This past spring Brittany Maynard, age 29, was told she had just six months to live after being diagnosed with stage 4 glioblastoma.
She immediately became a proponent - an outspoken one - for patient's rights following her terminal cancer diagnosis and announced she planned to take her own life, under Oregon's Death with Dignity Act. She wanted to die on her own terms, hence moved to the state to be able to do so.
That day came this weekend when she took a fatal dose of barbiturates, prescribed by a doctor. In a statement, Compassion & Choices, an end-of-life choice advocacy group that has been working closely with Maynard, said she "died as she intended -- peacefully in her bedroom, in the arms of her loved ones."
$PullQuote$According to PEOPLE Magazine, she wrote this on Facebook prior to her death.
Goodbye to all my dear friends and family that I love. Today is the day I have chosen to pass away with dignity in the face of my terminal illness... the world is a beautiful place, travel has been my greatest teacher, my close friends and folks are the greatest givers... goodbye world. Spread good energy. Pay it forward!
Maynard chose November 1st as the day to die as it would be right after the birthday of her husband, Dan Diaz.
Just a month ago, she launched an online video campaign to fight for expanding death with dignity laws nationwide and told PEOPLE Magazine this:
For people to argue against this choice for sick people really seems evil to me. They try to mix it up with suicide and that's really unfair, because there's not a single part of me that wants to die. But I am dying.
On Wednesday, she posted a video about her upcoming suicide:
If November 2nd comes along and I've passed, I hope my family is still proud of me and the choices I've made.
Maynard spent the last part of her life travellng. She went to Alaska, British Columbia and Yellowstone National Park, as well as the Grand Canyon. But most of all, she worked on building a legacy.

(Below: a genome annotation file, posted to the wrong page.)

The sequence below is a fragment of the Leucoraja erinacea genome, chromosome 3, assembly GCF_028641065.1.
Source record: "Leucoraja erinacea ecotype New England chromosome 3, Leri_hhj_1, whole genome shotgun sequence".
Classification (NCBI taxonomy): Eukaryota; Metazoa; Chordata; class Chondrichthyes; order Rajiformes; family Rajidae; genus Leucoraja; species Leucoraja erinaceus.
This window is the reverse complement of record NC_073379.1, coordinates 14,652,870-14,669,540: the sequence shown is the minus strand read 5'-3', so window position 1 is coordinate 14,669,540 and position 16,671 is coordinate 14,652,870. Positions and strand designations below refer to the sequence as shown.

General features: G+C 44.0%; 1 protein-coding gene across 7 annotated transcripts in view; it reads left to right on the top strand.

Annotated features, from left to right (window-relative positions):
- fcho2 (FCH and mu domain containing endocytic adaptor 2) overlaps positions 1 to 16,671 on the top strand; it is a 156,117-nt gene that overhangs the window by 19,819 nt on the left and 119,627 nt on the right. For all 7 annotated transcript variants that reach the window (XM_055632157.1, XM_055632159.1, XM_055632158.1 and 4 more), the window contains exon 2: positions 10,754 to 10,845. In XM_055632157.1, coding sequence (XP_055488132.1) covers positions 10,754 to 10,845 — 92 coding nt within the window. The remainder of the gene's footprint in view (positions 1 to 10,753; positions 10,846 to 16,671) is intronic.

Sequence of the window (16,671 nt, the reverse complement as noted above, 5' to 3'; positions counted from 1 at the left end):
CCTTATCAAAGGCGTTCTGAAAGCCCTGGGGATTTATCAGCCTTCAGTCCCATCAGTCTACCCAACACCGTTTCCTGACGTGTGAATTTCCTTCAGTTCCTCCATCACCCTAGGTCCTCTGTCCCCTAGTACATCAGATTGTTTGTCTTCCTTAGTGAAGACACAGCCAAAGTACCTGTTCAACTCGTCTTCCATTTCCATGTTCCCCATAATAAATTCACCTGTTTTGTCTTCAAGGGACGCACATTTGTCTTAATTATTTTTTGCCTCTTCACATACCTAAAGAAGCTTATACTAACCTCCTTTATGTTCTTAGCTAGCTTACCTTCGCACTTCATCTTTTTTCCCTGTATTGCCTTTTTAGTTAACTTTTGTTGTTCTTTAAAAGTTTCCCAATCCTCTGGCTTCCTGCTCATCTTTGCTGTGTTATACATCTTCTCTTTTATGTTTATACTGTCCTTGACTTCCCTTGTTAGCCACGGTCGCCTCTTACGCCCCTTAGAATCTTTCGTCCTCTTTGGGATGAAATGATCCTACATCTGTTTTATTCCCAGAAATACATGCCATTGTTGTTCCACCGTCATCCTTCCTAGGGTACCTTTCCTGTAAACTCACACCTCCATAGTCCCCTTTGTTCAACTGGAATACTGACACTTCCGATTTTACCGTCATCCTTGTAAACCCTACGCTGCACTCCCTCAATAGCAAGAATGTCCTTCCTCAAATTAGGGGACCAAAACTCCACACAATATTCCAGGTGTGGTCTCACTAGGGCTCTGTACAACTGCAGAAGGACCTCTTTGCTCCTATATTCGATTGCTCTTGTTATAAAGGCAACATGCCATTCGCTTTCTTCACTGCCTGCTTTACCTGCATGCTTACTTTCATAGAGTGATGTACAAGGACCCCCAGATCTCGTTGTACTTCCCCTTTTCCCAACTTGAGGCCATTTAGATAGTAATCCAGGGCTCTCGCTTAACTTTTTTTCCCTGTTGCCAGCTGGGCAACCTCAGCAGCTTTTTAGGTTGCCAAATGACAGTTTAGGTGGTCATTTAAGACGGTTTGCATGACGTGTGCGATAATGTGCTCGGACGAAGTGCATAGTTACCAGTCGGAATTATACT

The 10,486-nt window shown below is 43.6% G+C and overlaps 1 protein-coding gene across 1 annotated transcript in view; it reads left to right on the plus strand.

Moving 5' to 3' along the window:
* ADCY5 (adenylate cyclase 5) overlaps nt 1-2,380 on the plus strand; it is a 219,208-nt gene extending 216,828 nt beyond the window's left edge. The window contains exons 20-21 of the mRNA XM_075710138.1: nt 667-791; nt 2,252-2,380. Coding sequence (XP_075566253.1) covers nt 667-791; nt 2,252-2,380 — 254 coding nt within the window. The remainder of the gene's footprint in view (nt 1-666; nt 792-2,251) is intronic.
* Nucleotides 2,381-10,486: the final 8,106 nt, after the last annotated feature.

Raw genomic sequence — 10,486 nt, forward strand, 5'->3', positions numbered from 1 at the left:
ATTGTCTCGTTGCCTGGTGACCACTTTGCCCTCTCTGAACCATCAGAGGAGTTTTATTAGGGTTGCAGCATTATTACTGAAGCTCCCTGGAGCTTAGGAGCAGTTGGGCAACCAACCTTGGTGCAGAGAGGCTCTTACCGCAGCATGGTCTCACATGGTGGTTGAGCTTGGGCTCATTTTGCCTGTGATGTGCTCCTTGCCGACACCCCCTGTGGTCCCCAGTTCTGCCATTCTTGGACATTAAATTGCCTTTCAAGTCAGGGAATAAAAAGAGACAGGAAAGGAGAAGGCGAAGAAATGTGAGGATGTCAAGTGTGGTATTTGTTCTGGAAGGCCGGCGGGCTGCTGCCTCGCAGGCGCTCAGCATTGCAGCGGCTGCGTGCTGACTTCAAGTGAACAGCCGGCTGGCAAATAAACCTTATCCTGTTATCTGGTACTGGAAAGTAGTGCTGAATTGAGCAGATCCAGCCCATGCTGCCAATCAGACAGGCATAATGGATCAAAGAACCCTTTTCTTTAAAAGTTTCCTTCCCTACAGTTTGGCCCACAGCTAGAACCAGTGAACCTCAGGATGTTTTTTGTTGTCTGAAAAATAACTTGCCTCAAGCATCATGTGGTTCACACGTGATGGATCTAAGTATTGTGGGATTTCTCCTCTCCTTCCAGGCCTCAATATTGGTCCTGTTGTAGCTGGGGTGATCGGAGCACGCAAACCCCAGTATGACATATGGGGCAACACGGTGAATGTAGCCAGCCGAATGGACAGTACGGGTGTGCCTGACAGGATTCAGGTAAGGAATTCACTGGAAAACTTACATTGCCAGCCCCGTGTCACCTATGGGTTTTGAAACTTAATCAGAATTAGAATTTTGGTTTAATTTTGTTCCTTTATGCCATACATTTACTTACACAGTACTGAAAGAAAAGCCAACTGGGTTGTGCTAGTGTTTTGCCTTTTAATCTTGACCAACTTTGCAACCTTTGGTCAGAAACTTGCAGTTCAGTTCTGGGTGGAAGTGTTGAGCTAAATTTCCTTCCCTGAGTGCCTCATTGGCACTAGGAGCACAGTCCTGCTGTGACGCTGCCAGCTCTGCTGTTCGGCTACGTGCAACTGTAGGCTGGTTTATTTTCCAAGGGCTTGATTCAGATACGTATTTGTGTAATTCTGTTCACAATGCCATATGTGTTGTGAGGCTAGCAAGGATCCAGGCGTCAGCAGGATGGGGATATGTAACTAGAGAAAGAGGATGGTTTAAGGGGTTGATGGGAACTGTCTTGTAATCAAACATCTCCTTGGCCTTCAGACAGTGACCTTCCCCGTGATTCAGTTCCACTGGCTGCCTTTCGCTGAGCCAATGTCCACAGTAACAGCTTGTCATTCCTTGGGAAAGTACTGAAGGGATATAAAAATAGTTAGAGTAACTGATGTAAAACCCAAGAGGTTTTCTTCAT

Have you been following Brittany's story?
Is it making you think about, or change, the way you live your life? Or appreciate what you have?
I've been reading bits here and there and am happy she chose what is best for her. She has touched the lives of many and she will never know how much it means to people. She was so full of life it seemed and strong and stayed positive til the end it seemed. I am glad she got to cross off everything on her bucket list. I think people should have the choice to do what they want with their lives, if the decision is made in a sound state. Because of Oregon's laws, she was able to end her life the way she wanted. Quickly and at home without having to wait for the end and suffering the whole way. I wish the best for her family and friends and peace through the holidays and rest of their lives.
Yes, I have been loosely following her story. It has made me soften my views somewhat. I want to believe that sometimes science does not "know everything" and that yes, sometimes miracles do happen and for this reason I've generally been against 'death with dignity.' I don't like the tinkling piano keys and music in the video, but I feel her sincerity, and I believe that each person should have the right to make this decision.